Star Simpson • 20 September 2008 • The SnowBlog
First off, I'm pleased to see that charges have been dropped against the reporters at Democracy Now!. You recall they were covering a demonstration outside the Republican National Convention and were arrested for participating in it and obstructing police. Granted, I'm not psychic and I don't know what happened, but they did film their arrests and they're established and award-winning reporters, so it was always going to be a bit of a stretch to believe they put down their cameras and sneaked in a bit of rioting.
But elsewhere, the story of Star Simpson suggests equal levels of official paranoia. Star was an MIT student who went to pick up a friend from the airport a year ago. It was chilly so she put on a sweatshirt. Unfortunately for her, the sweatshirt was one she'd modified for an art project. It had wires and a breadboard on the front which could light up a group of LEDs. While asking for information at the airport, the official she was talking to noticed the electronics and concluded it was a bomb. Star tried to explain it was no such thing, but state police with machine guns arrived and arrested her. They confiscated the pink plastic flower she'd brought as a gift for her friend - it had looked to the panicked official like a detonation device. There was a massive amount of press coverage. Once it was clear there were no explosives involved, most press coverage seemed to suggest Star staged the whole thing as a hoax and to get attention.
Eventually the hoax charge has been dropped. She has been charged with the equivalent of disorderly conduct and required to perform fifty hours of community service and make a public apology to the city. As she points out, in her soft-spoken way, the police statement at the time of her arrest said that she did the right thing for doing exactly as she was told by the police, because otherwise they would have shot her. But doing exactly as she was told has morphed into disorderly conduct.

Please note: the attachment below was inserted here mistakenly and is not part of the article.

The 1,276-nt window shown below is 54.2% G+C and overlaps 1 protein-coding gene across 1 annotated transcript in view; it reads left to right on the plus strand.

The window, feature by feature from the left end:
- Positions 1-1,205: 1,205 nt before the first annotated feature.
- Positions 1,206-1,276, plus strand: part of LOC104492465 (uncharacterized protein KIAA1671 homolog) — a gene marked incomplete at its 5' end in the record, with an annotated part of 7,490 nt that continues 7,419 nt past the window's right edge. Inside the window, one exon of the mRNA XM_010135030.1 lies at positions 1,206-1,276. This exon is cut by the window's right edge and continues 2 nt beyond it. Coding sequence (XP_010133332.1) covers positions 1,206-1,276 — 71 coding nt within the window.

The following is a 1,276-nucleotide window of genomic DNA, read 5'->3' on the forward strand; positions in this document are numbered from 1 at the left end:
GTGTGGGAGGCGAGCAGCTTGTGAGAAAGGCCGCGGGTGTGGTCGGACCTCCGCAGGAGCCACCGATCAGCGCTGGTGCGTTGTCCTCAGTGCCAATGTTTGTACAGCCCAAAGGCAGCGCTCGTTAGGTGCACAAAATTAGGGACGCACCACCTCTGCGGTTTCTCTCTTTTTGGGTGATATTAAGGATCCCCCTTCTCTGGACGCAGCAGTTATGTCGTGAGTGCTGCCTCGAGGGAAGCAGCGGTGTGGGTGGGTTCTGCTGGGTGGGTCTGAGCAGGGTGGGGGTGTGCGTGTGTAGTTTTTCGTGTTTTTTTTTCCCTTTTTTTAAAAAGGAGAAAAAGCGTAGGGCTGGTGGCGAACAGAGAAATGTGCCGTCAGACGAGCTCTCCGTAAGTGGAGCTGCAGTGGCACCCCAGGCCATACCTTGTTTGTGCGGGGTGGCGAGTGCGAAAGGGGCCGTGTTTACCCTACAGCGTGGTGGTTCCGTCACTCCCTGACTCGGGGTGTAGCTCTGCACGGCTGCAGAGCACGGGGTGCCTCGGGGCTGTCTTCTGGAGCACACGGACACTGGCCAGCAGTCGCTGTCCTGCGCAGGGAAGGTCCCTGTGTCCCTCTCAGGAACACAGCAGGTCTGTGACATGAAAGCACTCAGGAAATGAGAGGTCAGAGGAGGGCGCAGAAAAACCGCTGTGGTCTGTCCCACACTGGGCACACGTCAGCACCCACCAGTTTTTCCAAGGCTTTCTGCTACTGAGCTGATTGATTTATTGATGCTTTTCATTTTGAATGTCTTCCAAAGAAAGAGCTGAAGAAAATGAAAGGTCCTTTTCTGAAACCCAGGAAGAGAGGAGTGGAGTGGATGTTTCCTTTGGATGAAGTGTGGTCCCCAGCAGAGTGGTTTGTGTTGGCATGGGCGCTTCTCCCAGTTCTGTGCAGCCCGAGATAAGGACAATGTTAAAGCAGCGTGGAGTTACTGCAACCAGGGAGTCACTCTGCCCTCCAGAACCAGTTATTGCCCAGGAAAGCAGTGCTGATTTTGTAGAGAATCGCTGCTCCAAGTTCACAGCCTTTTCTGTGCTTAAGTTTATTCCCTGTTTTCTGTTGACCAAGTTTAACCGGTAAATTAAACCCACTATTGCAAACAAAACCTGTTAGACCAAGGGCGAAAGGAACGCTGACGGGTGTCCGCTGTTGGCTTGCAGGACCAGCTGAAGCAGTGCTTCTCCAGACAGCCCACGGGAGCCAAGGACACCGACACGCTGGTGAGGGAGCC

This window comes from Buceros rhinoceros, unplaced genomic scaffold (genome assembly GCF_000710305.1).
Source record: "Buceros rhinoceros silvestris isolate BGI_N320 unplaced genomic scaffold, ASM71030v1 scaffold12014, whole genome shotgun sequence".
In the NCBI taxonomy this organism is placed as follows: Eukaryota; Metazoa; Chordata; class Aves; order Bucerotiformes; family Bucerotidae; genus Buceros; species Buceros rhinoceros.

Star was in a section of the airport open to the public and she'd passed through no security checks. Under local firearms laws she'd be allowed to carry a gun plus up to eleven pounds of ammunition with her. Instead she had a 9v battery, some LEDs, a plastic board with wires on it and a pink, homemade flower. Her college, MIT, called her conduct 'reckless' and said that the alarm it caused was 'understandable'. That, plus people spitting on her in the street, has led her to drop out of college and relocate.
Lots of people have suggested that she was criminally stupid for wearing a shirt with electronics on it to an airport. Certainly it seems that (as I've mentioned before) airports are the places where nail scissors and soft drinks morph into weapons and explosives. Star admits that she hadn't realised that green leds and wires on a sweatshirt, rather than looking pretty, were somehow bomb-like. I suppose one could criticise her judgement, but given that she turned them off and tried to explain as soon as she realised, it's not clear to me why an incident like this would ever need to get as far as armed arrests and multiple press conferences.
The purpose of terrorism is to make us consistently over-react like this, to make us afraid of everything and everyone, and what I absolutely don't get is why we believe that following the terrorists' agenda in this way is somehow fighting back. But this level of paranoia, where a nerdy girl holding a plastic flower, came within a hair's breadth of being shot as a terrorist surely can't be the right response to those trying to disrupt our society. And any attempt to make out that she deserved what happened to her next just proves to me that we're getting more than a little confused about what 'defending our freedoms' should involve. We're supposed to be protecting people like Star, allowing them to be a little naive, not making their innocence a crime. It certainly doesn't make me feel any safer.